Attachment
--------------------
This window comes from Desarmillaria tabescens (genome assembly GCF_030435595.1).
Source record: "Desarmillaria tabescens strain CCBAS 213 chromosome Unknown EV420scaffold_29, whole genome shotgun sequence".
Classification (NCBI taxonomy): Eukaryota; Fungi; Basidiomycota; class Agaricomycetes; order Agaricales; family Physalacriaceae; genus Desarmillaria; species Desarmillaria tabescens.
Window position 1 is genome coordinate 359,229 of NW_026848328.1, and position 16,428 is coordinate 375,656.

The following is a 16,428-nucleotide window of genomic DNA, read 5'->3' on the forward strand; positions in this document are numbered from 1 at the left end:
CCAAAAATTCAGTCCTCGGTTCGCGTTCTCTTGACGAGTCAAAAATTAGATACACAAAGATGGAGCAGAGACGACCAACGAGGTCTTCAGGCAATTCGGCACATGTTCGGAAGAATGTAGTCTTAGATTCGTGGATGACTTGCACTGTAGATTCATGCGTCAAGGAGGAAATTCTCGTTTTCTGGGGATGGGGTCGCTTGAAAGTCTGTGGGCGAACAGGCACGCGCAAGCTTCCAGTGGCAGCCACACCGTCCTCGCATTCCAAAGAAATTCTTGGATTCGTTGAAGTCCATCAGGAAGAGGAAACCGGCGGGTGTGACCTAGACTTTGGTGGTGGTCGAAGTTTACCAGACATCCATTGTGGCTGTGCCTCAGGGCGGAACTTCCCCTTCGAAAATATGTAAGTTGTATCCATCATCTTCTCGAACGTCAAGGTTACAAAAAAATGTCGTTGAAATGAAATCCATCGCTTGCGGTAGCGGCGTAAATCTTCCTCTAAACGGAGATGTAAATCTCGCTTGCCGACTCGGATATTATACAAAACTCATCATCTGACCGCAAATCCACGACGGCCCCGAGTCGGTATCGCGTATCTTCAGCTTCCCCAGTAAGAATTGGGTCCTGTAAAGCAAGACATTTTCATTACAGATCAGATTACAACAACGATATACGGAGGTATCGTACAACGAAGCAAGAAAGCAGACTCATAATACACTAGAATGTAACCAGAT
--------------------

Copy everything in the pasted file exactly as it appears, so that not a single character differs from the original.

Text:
This window comes from Desarmillaria tabescens (genome assembly GCF_030435595.1).
Source record: "Desarmillaria tabescens strain CCBAS 213 chromosome Unknown EV420scaffold_29, whole genome shotgun sequence".
Classification (NCBI taxonomy): Eukaryota; Fungi; Basidiomycota; class Agaricomycetes; order Agaricales; family Physalacriaceae; genus Desarmillaria; species Desarmillaria tabescens.
Window position 1 is genome coordinate 359,229 of NW_026848328.1, and position 16,428 is coordinate 375,656.

The following is a 16,428-nucleotide window of genomic DNA, read 5'->3' on the forward strand; positions in this document are numbered from 1 at the left end:
CCAAAAATTCAGTCCTCGGTTCGCGTTCTCTTGACGAGTCAAAAATTAGATACACAAAGATGGAGCAGAGACGACCAACGAGGTCTTCAGGCAATTCGGCACATGTTCGGAAGAATGTAGTCTTAGATTCGTGGATGACTTGCACTGTAGATTCATGCGTCAAGGAGGAAATTCTCGTTTTCTGGGGATGGGGTCGCTTGAAAGTCTGTGGGCGAACAGGCACGCGCAAGCTTCCAGTGGCAGCCACACCGTCCTCGCATTCCAAAGAAATTCTTGGATTCGTTGAAGTCCATCAGGAAGAGGAAACCGGCGGGTGTGACCTAGACTTTGGTGGTGGTCGAAGTTTACCAGACATCCATTGTGGCTGTGCCTCAGGGCGGAACTTCCCCTTCGAAAATATGTAAGTTGTATCCATCATCTTCTCGAACGTCAAGGTTACAAAAAAATGTCGTTGAAATGAAATCCATCGCTTGCGGTAGCGGCGTAAATCTTCCTCTAAACGGAGATGTAAATCTCGCTTGCCGACTCGGATATTATACAAAACTCATCATCTGACCGCAAATCCACGACGGCCCCGAGTCGGTATCGCGTATCTTCAGCTTCCCCAGTAAGAATTGGGTCCTGTAAAGCAAGACATTTTCATTACAGATCAGATTACAACAACGATATACGGAGGTATCGTACAACGAAGCAAGAAAGCAGACTCATAATACACTAGAATGTAACCAGAT